Natural gas plant, battery storage: What’s next for NorthWestern Energy? RSS Feed

Natural gas plant, battery storage: What’s next for NorthWestern Energy?

NorthWestern Energy submitted an application to the Montana Public Service Commission last week to build a new 175-megawatt natural gas plant and move forward with Montana’s first utility-scale battery project.

NorthWestern’s application asks for commission approval to recover $54 million for the natural gas plant in the supply rates paid by its 700,000-plus customers in Montana. The company argues that the natural gas plant it proposes is the best and cheapest option for a new high-capacity resource that could be online by January 2024.

The total cost of the plant, factoring in land, construction costs, property taxes and capitalized interest incurred during construction, is expected to top $286 million, and NorthWestern is seeking a 10% return on equity for the project, for an overall rate of return of 7%.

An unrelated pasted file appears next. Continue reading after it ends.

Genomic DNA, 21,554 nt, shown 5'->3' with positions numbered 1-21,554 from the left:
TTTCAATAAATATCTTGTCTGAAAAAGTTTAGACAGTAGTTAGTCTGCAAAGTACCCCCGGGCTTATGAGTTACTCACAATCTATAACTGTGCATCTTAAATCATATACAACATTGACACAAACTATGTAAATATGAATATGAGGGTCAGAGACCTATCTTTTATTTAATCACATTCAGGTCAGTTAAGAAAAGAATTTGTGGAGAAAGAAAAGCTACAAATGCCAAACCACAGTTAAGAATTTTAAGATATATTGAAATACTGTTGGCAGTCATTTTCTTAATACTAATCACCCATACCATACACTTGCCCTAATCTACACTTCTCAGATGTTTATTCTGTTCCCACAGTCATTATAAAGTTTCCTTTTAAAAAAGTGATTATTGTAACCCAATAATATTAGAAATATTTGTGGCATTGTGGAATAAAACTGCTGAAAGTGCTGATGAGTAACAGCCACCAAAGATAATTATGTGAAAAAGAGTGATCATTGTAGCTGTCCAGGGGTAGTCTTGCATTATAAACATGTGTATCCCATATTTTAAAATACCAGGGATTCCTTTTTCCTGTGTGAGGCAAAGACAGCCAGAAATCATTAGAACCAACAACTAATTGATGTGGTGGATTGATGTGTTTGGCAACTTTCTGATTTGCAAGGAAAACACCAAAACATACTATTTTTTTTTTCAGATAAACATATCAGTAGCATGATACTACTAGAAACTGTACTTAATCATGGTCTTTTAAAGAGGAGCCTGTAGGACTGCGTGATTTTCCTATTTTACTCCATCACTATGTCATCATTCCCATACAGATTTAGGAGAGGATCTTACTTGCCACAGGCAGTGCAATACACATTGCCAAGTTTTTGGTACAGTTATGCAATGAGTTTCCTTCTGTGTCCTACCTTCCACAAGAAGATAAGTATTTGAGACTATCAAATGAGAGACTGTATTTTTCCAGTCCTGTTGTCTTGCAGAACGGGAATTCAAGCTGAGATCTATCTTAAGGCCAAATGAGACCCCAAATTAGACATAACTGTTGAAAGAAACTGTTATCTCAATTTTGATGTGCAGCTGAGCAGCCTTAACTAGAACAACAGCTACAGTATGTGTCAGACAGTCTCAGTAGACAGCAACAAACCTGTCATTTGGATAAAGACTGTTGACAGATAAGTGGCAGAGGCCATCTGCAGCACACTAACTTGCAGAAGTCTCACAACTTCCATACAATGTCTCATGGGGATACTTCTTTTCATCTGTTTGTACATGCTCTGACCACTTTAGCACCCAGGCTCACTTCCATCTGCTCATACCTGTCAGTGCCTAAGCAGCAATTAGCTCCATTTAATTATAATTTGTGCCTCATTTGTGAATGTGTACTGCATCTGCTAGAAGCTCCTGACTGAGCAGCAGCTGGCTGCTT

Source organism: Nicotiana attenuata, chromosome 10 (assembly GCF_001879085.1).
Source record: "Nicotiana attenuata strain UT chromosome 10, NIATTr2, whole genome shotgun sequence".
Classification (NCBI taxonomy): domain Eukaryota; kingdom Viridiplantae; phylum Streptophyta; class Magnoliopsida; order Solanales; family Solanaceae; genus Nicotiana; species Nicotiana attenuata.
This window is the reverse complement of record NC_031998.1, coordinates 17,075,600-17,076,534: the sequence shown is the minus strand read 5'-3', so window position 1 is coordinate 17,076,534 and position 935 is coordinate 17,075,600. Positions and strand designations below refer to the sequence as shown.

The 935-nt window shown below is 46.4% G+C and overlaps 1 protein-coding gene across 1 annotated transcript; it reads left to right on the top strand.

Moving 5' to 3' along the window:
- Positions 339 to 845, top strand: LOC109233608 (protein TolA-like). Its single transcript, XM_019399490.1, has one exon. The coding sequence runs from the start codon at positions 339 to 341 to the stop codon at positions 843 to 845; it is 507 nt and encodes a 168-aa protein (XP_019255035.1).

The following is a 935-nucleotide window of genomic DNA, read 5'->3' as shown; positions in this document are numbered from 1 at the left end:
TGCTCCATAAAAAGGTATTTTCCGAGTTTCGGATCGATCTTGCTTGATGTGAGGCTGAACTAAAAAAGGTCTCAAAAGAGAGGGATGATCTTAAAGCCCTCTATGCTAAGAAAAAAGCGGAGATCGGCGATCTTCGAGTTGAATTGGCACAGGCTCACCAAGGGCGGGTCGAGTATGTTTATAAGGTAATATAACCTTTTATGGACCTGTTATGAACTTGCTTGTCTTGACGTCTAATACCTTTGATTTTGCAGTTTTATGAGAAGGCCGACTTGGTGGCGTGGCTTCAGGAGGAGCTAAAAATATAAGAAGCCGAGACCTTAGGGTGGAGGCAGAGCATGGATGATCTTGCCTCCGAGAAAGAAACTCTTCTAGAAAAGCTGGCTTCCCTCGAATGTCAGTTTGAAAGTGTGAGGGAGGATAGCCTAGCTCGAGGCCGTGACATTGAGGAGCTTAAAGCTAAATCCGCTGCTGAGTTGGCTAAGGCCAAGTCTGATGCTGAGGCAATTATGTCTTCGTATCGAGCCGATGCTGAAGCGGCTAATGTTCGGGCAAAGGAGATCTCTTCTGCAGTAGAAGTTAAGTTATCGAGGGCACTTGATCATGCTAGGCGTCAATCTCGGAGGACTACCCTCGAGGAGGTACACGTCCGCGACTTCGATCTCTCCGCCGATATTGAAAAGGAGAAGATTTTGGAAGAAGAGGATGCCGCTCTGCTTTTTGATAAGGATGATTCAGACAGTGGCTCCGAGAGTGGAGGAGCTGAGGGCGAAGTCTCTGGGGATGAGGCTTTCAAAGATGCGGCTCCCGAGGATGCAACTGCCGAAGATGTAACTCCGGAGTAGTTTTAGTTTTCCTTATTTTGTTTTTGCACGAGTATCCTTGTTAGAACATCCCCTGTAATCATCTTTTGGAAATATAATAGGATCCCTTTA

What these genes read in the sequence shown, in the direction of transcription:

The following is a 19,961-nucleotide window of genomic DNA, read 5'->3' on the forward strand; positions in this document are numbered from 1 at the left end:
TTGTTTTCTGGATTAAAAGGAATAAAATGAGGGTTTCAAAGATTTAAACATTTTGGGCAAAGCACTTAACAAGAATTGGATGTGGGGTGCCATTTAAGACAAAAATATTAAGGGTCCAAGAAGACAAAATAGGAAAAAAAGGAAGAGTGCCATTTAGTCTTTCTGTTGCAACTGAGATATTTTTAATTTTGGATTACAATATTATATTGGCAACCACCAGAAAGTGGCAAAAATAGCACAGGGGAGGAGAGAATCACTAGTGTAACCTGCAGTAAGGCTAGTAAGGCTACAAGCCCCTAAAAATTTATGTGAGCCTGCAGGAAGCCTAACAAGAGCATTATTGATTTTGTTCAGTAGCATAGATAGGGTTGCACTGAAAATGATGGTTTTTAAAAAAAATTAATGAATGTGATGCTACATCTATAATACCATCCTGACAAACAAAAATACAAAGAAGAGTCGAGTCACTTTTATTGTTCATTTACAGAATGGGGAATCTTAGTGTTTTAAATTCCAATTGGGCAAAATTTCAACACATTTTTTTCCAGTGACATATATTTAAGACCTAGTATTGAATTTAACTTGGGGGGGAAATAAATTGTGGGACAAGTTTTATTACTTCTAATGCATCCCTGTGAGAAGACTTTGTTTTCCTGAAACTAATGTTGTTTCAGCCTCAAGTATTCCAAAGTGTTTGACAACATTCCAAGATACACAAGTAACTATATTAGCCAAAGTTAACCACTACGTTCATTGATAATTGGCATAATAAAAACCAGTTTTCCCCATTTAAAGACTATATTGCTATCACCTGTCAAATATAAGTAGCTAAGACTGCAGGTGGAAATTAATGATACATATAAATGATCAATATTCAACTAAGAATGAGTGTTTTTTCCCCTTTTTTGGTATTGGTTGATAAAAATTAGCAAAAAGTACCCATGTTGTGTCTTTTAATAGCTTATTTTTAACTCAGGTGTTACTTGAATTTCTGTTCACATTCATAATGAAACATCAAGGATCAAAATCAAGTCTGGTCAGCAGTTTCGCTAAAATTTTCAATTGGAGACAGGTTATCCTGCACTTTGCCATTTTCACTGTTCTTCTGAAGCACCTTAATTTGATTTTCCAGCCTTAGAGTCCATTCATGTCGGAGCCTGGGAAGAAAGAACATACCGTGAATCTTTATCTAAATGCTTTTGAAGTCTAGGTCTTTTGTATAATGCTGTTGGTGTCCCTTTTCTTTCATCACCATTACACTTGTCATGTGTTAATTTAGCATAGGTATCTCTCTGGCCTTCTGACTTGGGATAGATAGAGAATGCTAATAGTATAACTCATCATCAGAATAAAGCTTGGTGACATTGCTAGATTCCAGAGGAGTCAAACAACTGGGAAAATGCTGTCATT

The company is also seeking to enter a 20-year agreement with Beartooth Energy Storage, LLC, for a 50-megawatt energy storage project near Billings. Beartooth would build and own the facility, and NorthWestern would control its charging and discharging functions.

The idea behind that project is to direct excess electrons on the grid to the battery when supply is high and demand and energy prices are down, and release electricity back onto transmission lines when demand surges and intermittent energy sources fall off. NorthWestern says this will keep the company from having to make more expensive market purchases for energy.

The company argues the acquisitions are in the public’s best interest because they’ll provide customers with reliable, cost-effective service and protect them from risks associated with volatility and unreliable service when demand for energy peaks. It says the portfolio it landed on through this process is the “least risk, most diverse, and most flexible option at a cost-effective price in comparison to the other evaluated portfolios.”

Read full article at Missoula Current